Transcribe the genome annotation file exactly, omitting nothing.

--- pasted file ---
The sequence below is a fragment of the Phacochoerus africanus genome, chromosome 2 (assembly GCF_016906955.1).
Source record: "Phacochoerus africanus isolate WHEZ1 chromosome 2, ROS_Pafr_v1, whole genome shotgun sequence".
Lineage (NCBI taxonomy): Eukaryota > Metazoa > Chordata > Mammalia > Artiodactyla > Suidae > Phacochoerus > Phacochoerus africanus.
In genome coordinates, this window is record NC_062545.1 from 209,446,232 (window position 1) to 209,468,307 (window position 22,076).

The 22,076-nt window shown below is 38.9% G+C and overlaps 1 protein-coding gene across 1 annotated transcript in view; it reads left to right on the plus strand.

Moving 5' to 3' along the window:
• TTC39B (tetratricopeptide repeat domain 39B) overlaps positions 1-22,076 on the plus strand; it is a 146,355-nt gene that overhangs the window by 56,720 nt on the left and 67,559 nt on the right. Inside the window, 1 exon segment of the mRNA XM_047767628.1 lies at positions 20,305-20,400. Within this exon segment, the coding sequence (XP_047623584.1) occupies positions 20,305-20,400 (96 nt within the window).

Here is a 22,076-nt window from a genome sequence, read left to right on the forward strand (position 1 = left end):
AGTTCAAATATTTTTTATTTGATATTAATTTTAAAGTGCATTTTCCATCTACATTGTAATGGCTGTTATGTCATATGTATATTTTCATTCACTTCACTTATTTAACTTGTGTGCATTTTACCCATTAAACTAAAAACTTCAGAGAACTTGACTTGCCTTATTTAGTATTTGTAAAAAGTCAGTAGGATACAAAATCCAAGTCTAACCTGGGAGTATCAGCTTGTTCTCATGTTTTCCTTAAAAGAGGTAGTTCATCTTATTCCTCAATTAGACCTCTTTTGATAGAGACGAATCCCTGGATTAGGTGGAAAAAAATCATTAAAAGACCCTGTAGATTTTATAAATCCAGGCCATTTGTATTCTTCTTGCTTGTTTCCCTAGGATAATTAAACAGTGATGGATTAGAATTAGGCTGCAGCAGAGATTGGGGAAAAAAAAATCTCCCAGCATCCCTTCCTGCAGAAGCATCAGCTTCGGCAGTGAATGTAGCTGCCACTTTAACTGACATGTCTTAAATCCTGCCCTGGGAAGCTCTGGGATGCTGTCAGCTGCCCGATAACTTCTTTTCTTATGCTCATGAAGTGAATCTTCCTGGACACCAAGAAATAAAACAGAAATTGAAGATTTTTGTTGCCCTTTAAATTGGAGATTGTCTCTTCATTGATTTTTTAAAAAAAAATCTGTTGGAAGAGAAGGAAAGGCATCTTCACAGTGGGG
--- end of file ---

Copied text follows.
The sequence below is a fragment of the Phacochoerus africanus genome, chromosome 2 (assembly GCF_016906955.1).
Source record: "Phacochoerus africanus isolate WHEZ1 chromosome 2, ROS_Pafr_v1, whole genome shotgun sequence".
Lineage (NCBI taxonomy): Eukaryota > Metazoa > Chordata > Mammalia > Artiodactyla > Suidae > Phacochoerus > Phacochoerus africanus.
In genome coordinates, this window is record NC_062545.1 from 209,446,232 (window position 1) to 209,468,307 (window position 22,076).

The 22,076-nt window shown below is 38.9% G+C and overlaps 1 protein-coding gene across 1 annotated transcript in view; it reads left to right on the plus strand.

Moving 5' to 3' along the window:
• TTC39B (tetratricopeptide repeat domain 39B) overlaps positions 1-22,076 on the plus strand; it is a 146,355-nt gene that overhangs the window by 56,720 nt on the left and 67,559 nt on the right. Inside the window, 1 exon segment of the mRNA XM_047767628.1 lies at positions 20,305-20,400. Within this exon segment, the coding sequence (XP_047623584.1) occupies positions 20,305-20,400 (96 nt within the window).

Here is a 22,076-nt window from a genome sequence, read left to right on the forward strand (position 1 = left end):
AGTTCAAATATTTTTTATTTGATATTAATTTTAAAGTGCATTTTCCATCTACATTGTAATGGCTGTTATGTCATATGTATATTTTCATTCACTTCACTTATTTAACTTGTGTGCATTTTACCCATTAAACTAAAAACTTCAGAGAACTTGACTTGCCTTATTTAGTATTTGTAAAAAGTCAGTAGGATACAAAATCCAAGTCTAACCTGGGAGTATCAGCTTGTTCTCATGTTTTCCTTAAAAGAGGTAGTTCATCTTATTCCTCAATTAGACCTCTTTTGATAGAGACGAATCCCTGGATTAGGTGGAAAAAAATCATTAAAAGACCCTGTAGATTTTATAAATCCAGGCCATTTGTATTCTTCTTGCTTGTTTCCCTAGGATAATTAAACAGTGATGGATTAGAATTAGGCTGCAGCAGAGATTGGGGAAAAAAAAATCTCCCAGCATCCCTTCCTGCAGAAGCATCAGCTTCGGCAGTGAATGTAGCTGCCACTTTAACTGACATGTCTTAAATCCTGCCCTGGGAAGCTCTGGGATGCTGTCAGCTGCCCGATAACTTCTTTTCTTATGCTCATGAAGTGAATCTTCCTGGACACCAAGAAATAAAACAGAAATTGAAGATTTTTGTTGCCCTTTAAATTGGAGATTGTCTCTTCATTGATTTTTTAAAAAAAAATCTGTTGGAAGAGAAGGAAAGGCATCTTCACAGTGGGG